• Jody Glynn Patrick

What to do about the customer who won’t pay

Updated: Dec 7, 2020



I just read an article posted by a director of community relations for a receivables management company. In that blog, provocatively titled “How to Deal With Deadbeat Customers,” the author offers bulleted advice to 1) factor the invoice (sell the invoice at a discount), 2) file a lien (common practice in construction trades), 3) call a lawyer to write a scary collection letter (hint – think through the cost-benefit part of that equation first!), 4) hire a collection agency, and/or 5) write it off. Debts older than six months, the author asserts, are usually uncollectable.


Admittedly, those are all interesting options, but my advice is tempered by the desire to actually keep said customer, if possible. Not once did the writer suggest talking to the customer. She did not even qualify her advice by saying “after all efforts to collect from the customer have failed” but instead says that there are always going to be “some customers that won’t pay on time” and that these are the five ways to deal with “late-paying customers.”


If you want an incredibly high collection rate, do not write off debt as a fifth, sixth, or even seventh option. True, many companies experience cash-flow issues of their own because of late or write-off receivables from customers. True, you can’t afford to play the role of bank lender or credit agency and, at the same time, maintain the financial health of your own company.


But it does help to understand cash-flow valleys and peaks, and to approve a limited dollar amount to be “staged” for ongoing payments from repeat customers who demonstrate the ability to pay the balance on a schedule that meets your approval.


It’s a balancing act to treat customers the way we appreciate being treated. An overall collection strategy ideally offers clear and respectful communication between both parties.


One process might be to:


1) clearly state on every contract when payment is due;

2) for invoices between 30 and 45 days late, connect directly with a top company executive (versus the bookkeeper) at least every week with the expectation of collecting the balance or establishing a date-specific payment schedule for the remaining balance. If you still do not have an acceptable payment plan in place after an invoice is 45 days past due, 

3) call the owner or top manager to suspend future goods or services and establish very clearly that your next collections step will be to

4) take the debt to small claims court  and, as a more serious option at 90 days, if other measures have failed, let it be known that you are prepared to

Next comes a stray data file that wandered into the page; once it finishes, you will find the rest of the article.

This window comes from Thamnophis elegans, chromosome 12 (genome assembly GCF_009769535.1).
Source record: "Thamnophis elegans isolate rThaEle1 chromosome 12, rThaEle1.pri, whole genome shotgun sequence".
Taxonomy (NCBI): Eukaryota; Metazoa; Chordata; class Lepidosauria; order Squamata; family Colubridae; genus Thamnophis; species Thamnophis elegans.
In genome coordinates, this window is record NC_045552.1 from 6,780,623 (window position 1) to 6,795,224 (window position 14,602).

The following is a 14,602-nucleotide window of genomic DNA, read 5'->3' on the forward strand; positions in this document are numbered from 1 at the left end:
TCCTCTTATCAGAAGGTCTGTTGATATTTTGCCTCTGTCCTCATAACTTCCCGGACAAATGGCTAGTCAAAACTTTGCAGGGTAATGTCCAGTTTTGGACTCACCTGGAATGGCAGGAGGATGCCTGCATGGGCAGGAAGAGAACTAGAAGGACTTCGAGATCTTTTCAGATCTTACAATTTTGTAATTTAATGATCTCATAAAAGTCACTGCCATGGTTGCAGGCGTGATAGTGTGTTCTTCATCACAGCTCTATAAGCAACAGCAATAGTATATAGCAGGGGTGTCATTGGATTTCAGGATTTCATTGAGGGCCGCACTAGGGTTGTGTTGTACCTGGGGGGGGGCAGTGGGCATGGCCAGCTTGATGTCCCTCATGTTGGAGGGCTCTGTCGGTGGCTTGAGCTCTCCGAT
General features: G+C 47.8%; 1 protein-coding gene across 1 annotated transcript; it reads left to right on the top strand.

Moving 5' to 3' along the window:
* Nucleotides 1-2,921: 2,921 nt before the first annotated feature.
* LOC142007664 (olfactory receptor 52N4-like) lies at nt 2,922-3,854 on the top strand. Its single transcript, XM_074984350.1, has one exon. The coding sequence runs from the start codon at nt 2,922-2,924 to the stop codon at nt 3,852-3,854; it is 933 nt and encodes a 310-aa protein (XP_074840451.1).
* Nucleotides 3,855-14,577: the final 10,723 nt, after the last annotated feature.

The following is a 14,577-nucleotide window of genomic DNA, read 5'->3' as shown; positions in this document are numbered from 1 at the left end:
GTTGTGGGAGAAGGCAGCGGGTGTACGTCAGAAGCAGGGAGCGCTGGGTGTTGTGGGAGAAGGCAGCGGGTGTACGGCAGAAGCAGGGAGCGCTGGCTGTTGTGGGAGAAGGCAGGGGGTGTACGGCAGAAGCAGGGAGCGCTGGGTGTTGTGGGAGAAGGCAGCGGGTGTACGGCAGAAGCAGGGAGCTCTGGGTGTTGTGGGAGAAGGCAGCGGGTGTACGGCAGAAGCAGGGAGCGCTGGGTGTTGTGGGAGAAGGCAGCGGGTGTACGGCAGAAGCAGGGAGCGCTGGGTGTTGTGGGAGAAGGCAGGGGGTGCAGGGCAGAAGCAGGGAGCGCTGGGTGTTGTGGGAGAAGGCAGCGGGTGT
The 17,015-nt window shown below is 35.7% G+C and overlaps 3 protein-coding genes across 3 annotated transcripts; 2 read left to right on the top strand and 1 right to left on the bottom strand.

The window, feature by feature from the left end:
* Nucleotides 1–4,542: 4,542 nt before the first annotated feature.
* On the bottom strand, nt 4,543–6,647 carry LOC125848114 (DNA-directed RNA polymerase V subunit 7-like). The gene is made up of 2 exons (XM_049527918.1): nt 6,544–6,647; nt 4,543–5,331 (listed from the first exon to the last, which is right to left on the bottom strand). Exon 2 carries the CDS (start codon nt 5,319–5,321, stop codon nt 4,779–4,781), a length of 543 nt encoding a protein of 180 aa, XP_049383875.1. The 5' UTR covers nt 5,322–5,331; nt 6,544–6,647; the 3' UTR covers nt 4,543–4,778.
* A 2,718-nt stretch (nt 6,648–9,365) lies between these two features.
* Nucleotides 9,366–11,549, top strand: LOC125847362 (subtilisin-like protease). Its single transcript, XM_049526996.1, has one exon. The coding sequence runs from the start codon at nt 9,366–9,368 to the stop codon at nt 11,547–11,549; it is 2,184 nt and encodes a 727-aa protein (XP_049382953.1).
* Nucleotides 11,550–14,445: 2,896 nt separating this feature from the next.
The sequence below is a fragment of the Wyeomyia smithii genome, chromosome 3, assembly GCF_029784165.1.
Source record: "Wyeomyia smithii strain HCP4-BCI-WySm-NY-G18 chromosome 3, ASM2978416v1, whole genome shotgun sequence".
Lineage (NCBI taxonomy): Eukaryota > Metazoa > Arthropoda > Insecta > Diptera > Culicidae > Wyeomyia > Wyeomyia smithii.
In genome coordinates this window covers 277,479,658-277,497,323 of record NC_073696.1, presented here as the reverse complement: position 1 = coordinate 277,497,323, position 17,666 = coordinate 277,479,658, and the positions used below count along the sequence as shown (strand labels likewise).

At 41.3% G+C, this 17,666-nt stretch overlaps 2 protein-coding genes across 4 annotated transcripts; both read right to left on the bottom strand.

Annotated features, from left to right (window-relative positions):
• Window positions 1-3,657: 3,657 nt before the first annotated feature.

5) hire an attorney or use a collection agency.


Also, don’t list “write off” as a pre-approved option for internal business staff. It should take CEO or, in a larger company, CFO approval to write off any debt. And why would you write off debt if someone is still in business, taking money from customers, and paying for supplies from other vendors?


Cash flow is a very hard animal to tame if you have unreliable payment sources. If you are experiencing cash-flow problems of your own due to slow collections, and bank credit isn’t an option, consider approaching your more financially stable customers to offer a discount for prepayment or partial payment of goods and services, based on your final profit margins, to get you to your next hilltop. Would you rather pay a finance charge or offer a cash discount? Certainly you’d rather be paid and pay your bills than be on the debit side of the AR/AP equation alongside your late-pay client.


One other point: are you having more than your share of bad debt? If that seems to be the case, it might be time to look inside your own company to be sure that salespeople are not overpromising or customer service/fulfillment isn't under delivering. Businesses will pay for what they truly need at the expense of what they don't.


And here’s my advice to business bloggers who lack real-world business management experience: Think through the repercussions of your advice. In this specific instance, remember how much money it costs to acquire a new customer to replace the one that a writer suggested handing off as a first response for late payment. It’s no way to establish the kind of relationship you may one day need with your own vendors.


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2021: Jody Glynn Patrick; all rights reserved